The situation is hardly limited to the news media. Just last month, the Grammys attempted to make up for its categorical Latin snub by opening the show with a rendition of Camila Cabello’s “Havana.” The gaudy set piece played out like a panoply of stereotypes, its Broadway-level production standards making inadvertent light of the difficult conditions of Cubans under American embargo and the continuing Castro regime. Once J Balvin, Ricky Martin, and the rest left the stage, the awards ceremony was bereft of anything resembling Spanish-language music, with most of the popular acts not even in attendance.
What’s especially maddening about the Times’ urbano omission is just how much it embraced its biggest star only two months prior. Its pop music critic Jon Caramanica devoted an entire podcast to Bad Bunny’s X100PRE album, inviting a panel of three extremely talented Latinx culture journalists to dissect its charms and sing its praises. But in hindsight, that itself seems indicative of the institutional failings of English-language media: calling in the Spanish speakers for the Spanish segment, but failing to represent música urbana altogether on more general features about the music that defines this cultural moment.
At a time when being Latinx in the U.S. feels like a criminal act, with our loved ones and neighbors impacted or otherwise intimidated by the Trump administration’s inhumane immigration vendetta and the Republican party’s unceasing xenophobia, listening to music performed in Spanish by Latin American artists is inherently and undeniably political. In this deplorable period in the country’s history, simply speaking the language of our parents and grandparents in public opens us up to suspicion, humiliation, and brutality. As such, whether it be música urbana or any number of regional forms, playing Spanish-language music on the radio, in our establishments, or on streaming platforms—whether boldly, in public, or in private, abutting potentially unfriendly neighbors—poses a constant risk to our lives and livelihoods.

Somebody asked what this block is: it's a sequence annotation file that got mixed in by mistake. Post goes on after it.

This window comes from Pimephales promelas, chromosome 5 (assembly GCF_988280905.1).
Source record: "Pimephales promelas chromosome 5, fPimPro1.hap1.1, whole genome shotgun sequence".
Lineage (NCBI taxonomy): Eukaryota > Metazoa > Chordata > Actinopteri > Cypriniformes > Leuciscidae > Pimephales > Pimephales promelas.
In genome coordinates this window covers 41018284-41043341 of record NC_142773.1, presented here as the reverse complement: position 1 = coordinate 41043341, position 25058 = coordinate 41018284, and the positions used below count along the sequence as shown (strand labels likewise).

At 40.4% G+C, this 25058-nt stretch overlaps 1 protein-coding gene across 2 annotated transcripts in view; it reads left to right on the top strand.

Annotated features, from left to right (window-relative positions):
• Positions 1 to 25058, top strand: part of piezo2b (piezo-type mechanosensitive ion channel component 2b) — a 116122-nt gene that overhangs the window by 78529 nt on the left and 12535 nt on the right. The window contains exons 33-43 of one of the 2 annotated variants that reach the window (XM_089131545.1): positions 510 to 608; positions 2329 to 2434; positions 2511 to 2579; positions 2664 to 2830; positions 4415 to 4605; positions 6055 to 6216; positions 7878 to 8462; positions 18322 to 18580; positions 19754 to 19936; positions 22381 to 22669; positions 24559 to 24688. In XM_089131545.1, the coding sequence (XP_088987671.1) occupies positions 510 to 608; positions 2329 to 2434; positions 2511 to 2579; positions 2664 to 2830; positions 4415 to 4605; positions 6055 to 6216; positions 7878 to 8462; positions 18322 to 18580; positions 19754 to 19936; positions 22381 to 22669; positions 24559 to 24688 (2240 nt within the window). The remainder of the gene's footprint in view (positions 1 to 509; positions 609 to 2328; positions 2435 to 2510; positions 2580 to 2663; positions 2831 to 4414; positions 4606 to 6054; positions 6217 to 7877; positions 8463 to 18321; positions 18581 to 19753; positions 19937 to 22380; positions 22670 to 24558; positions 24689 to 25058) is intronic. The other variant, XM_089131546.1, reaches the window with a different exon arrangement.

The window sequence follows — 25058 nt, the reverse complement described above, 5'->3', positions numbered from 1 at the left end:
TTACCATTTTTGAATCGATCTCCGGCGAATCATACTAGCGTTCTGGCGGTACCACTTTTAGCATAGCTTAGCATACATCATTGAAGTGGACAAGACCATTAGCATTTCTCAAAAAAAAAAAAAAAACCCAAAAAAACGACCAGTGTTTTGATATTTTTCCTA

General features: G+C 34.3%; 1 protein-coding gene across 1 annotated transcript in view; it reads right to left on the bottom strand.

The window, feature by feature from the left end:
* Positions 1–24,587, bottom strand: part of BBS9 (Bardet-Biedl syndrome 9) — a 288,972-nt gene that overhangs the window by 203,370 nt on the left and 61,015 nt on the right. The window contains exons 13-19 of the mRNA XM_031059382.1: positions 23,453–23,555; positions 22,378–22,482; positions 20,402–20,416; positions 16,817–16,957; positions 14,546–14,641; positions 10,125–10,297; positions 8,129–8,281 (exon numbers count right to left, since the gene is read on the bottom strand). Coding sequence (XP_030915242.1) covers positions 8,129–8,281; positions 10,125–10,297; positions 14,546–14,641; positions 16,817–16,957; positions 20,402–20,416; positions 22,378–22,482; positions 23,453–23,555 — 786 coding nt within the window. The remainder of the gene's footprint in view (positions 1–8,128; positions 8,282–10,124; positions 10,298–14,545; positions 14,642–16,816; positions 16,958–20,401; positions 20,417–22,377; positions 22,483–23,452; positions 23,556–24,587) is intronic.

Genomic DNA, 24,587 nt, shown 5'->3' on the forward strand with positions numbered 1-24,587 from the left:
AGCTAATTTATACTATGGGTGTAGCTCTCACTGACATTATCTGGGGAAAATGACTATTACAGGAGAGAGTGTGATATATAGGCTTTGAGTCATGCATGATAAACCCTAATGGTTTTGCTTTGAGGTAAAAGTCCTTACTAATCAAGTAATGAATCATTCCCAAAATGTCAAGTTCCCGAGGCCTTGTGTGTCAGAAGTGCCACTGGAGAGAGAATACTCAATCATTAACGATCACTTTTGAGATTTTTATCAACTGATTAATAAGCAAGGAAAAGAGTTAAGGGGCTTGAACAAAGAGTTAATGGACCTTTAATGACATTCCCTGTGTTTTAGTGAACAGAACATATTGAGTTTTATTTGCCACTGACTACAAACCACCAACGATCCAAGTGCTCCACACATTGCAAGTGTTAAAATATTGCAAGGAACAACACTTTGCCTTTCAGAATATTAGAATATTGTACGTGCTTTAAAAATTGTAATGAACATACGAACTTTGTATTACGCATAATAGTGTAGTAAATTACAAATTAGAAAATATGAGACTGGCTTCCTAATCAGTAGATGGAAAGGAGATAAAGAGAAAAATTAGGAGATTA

Given the state of things in the U.S. today, our consumption matters. Trump, who apparently didn’t even know that Puerto Rico is an American commonwealth until his bungling of hurricane relief shone an inconvenient light on his accountability as POTUS, is attempting to turn his odious campaign promises about wall-building into a cruel reality of family separation, unspeakable detention conditions, and treacherous deportations. Against that backdrop, listening to música urbana serves as an escape from our woes, a celebration of Latinidad, and an everyday act of resistance to the nefarious forces of Speak English Or Get Out in the country we call home.
With its constant reporting on issues related to U.S.-Mexico border policy and the abuses of the Department of Homeland Security and ICE, one would think that the Times would be attuned to the concurrent cultural component of Latinx people’s lives in this country. Instead, like so many of those who turn a deaf ear to pleas for the human rights of asylum seekers and migrants, American media seems content to tune us out.